Businesses should consider whether there are employee-type benefits provided. Employee benefits could include things like insurance, pension plans, paid vacations, and sick days and disability insurance. Businesses generally do not grant these fringe benefits to independent contractors. However, the lack of these type of benefits does not necessarily mean the worker is an independent contractor. Other questions are how permanent is the relationship? If you hire a worker with the expectation that the relationship will continue indefinitely rather than for a specific project or period, this is generally considered evidence that the intent was to create an employer/employee relationship.
Are the services provided a crucial activity of the business? If a worker provides services that are a key aspect of your regular business activity, it is more likely that you will have the right to direct and control his or her activities. For example, if a law firm hires an attorney it is likely that it will present the attorney’s work as their own and would have the right to control or direct that work. This would indicate an employer/employee relationship.
How to treat seasonal or part-time workers?
We often get questions from business owners about how to treat seasonal or part-time workers. For each worker you will need to look at all of the factors we have just discussed and see whether they indicate an employee or an independent contractor status. The length of time the worker performs services for you is not a standalone factor in determining his or her status. A worker can be an employee even if he or she only performs a few hours of services. It is important to remember that businesses must weigh the factors under all three categories of evidence when determining whether a worker is an employee or independent contractor. Some factors may indicate that the worker is an employee while other factors may indicate that the worker is an independent contractor. There is no set number of criteria that makes the worker an employee or an independent contractor. No one factor stands alone in making this determination. Also, factors which are relevant in one situation, may not be relevant in another. The key is to review the entire relationship, consider the degree or extent of all the factors in the right to direct and control, and finally, to document each of the factors used in coming up with the determination.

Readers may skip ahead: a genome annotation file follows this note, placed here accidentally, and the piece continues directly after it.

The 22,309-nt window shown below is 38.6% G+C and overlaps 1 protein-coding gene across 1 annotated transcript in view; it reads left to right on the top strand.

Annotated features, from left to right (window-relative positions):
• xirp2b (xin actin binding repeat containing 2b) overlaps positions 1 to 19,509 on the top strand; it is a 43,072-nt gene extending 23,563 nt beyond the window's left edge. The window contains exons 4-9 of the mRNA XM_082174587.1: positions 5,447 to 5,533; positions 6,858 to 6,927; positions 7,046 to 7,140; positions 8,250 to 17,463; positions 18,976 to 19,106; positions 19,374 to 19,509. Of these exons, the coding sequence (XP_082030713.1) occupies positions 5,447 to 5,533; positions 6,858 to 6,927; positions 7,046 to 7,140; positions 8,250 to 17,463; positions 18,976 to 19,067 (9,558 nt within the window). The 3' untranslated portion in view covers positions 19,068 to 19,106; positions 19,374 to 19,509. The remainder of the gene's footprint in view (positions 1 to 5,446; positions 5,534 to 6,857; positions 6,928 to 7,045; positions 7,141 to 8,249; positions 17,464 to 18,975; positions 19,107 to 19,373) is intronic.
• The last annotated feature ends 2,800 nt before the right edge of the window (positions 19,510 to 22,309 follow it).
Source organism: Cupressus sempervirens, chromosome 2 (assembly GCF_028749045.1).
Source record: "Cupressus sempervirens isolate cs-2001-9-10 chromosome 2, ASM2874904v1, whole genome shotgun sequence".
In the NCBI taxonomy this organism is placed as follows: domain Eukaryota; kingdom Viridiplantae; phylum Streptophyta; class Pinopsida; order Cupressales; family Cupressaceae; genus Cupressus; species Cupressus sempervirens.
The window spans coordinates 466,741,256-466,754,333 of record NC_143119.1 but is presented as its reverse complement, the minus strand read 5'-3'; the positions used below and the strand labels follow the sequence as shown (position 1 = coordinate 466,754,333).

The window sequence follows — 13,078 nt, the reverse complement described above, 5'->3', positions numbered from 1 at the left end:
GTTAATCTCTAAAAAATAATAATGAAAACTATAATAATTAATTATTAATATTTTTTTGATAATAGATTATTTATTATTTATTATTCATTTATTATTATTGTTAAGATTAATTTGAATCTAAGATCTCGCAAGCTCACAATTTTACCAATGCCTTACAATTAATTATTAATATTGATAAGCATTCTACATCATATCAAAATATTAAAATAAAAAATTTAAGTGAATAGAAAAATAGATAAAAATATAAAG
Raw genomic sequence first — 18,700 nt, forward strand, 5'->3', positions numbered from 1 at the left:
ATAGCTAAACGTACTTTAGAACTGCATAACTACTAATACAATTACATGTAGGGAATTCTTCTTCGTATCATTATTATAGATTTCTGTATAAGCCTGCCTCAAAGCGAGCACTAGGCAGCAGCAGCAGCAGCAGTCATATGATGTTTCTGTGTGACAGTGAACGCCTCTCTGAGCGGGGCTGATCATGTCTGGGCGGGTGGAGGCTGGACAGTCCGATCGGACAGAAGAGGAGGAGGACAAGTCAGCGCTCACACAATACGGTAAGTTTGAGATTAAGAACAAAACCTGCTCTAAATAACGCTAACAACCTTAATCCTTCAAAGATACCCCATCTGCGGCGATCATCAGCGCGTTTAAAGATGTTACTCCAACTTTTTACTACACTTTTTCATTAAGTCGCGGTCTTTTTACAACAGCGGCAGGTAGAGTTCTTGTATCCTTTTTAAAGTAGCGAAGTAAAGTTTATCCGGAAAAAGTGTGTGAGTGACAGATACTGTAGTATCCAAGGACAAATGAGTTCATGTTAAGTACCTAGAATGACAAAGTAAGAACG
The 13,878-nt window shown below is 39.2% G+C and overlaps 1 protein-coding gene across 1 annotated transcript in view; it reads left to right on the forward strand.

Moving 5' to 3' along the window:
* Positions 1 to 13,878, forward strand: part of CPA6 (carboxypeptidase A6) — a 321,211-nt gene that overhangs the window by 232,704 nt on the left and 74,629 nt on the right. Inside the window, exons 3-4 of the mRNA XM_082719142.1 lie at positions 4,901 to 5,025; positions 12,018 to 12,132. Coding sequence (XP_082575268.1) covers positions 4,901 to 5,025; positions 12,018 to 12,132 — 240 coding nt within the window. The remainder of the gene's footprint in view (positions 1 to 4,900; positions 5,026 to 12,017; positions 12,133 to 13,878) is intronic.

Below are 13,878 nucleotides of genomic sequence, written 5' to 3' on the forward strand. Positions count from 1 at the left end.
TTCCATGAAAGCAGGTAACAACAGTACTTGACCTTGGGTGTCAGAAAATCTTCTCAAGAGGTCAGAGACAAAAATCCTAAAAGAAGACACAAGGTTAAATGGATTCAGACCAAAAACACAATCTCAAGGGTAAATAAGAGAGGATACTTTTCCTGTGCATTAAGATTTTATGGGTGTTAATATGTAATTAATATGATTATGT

IRS Publication 1779, Independent Contractor or Employee
There is a host of useful information about worker classification available. There is the IRS Publication 1779, Independent Contractor or Employee; Publication 15A, Employer’s Supplemental Tax Guide; and IRS podcast and training materials available on the IRS website, www.irs.gov. As we end the worker classification part of the presentation we would like to pose our first question for the audience. Which of these are important factors in determining proper worker status?
When making a worker classification determination, the business should consider all aspects of the work relationship and make the decision based on all the factors. The business should not simply rely on one or two factors that may indicate the worker is an employee or an independent contractor. And finally, answer D is incorrect. It does not matter whether a worker is permanent or seasonal. The right to direct and control the worker is a key factor while considering the overall relationship.
Form SS-8, Determination of Worker Status for Purposes of Federal Employment Taxes and Income Tax
A worker or firm may file Form SS-8, Determination of Worker Status for Purposes of Federal Employment Taxes and Income Tax. The Form SS-8 is filed to request a determination of the status of a worker under the common law rules for purposes of federal employment taxes and income tax withholding. Additionally, the IRS developed Form 8919, Uncollected Social Security and Medicare Tax on Wages, to simplify the process for employees to report their share of uncollected social security and Medicare taxes due on their compensation when their employers have misclassified them as independent contractors. Additional information can be found in the instructions for Form 8919.